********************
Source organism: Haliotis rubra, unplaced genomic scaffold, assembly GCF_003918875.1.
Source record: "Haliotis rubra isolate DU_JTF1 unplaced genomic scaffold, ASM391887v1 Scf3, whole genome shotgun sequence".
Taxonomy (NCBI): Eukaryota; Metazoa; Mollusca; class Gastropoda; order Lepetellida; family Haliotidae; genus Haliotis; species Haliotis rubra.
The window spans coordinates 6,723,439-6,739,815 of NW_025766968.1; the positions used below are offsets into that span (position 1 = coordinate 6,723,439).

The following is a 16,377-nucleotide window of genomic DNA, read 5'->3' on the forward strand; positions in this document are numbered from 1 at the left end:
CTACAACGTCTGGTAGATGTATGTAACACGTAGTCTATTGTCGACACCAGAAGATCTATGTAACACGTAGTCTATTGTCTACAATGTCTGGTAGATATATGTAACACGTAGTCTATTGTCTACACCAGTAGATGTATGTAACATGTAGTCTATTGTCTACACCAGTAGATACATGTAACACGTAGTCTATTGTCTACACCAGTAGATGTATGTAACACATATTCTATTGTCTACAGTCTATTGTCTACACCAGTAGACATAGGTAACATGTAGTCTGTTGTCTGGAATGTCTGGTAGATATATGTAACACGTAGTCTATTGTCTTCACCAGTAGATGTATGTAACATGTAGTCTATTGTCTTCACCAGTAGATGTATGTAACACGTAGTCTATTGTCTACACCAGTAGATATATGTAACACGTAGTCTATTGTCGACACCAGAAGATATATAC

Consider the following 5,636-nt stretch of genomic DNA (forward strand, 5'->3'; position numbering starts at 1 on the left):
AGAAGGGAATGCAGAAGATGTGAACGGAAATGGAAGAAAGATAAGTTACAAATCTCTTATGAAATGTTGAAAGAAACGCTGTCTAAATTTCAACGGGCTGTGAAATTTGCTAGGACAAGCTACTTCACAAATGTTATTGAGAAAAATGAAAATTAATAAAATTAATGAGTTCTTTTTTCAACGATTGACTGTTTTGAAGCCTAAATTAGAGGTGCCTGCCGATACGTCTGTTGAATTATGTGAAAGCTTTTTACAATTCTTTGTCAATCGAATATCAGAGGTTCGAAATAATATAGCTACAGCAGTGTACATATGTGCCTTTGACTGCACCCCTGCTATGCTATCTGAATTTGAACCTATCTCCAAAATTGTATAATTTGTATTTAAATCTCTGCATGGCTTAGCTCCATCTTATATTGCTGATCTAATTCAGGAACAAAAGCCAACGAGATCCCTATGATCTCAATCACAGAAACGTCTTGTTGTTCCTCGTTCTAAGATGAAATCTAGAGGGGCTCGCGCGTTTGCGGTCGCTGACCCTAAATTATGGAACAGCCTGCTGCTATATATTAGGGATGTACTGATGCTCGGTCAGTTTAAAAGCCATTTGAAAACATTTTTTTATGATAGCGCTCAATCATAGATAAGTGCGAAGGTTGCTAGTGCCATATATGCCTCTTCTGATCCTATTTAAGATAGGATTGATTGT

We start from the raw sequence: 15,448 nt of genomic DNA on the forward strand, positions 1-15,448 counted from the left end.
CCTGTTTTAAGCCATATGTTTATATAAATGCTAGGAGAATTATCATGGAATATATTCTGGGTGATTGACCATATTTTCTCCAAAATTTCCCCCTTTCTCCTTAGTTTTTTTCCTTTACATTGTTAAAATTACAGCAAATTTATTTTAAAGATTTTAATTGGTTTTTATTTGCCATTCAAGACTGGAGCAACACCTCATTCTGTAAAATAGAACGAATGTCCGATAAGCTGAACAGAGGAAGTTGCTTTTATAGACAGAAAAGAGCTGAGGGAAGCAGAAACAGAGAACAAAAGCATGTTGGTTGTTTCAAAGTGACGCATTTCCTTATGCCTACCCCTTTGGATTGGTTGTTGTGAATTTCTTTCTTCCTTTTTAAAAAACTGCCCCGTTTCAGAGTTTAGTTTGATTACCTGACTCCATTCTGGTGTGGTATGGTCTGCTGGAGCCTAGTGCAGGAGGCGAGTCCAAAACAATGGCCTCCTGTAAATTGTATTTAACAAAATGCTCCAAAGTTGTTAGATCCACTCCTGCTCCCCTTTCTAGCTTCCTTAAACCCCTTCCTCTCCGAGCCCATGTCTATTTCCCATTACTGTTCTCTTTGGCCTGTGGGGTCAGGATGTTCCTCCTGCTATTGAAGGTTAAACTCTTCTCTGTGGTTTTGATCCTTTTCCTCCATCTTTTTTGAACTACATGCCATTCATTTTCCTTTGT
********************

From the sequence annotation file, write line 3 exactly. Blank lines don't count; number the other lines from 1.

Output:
Taxonomy (NCBI): Eukaryota; Metazoa; Mollusca; class Gastropoda; order Lepetellida; family Haliotidae; genus Haliotis; species Haliotis rubra.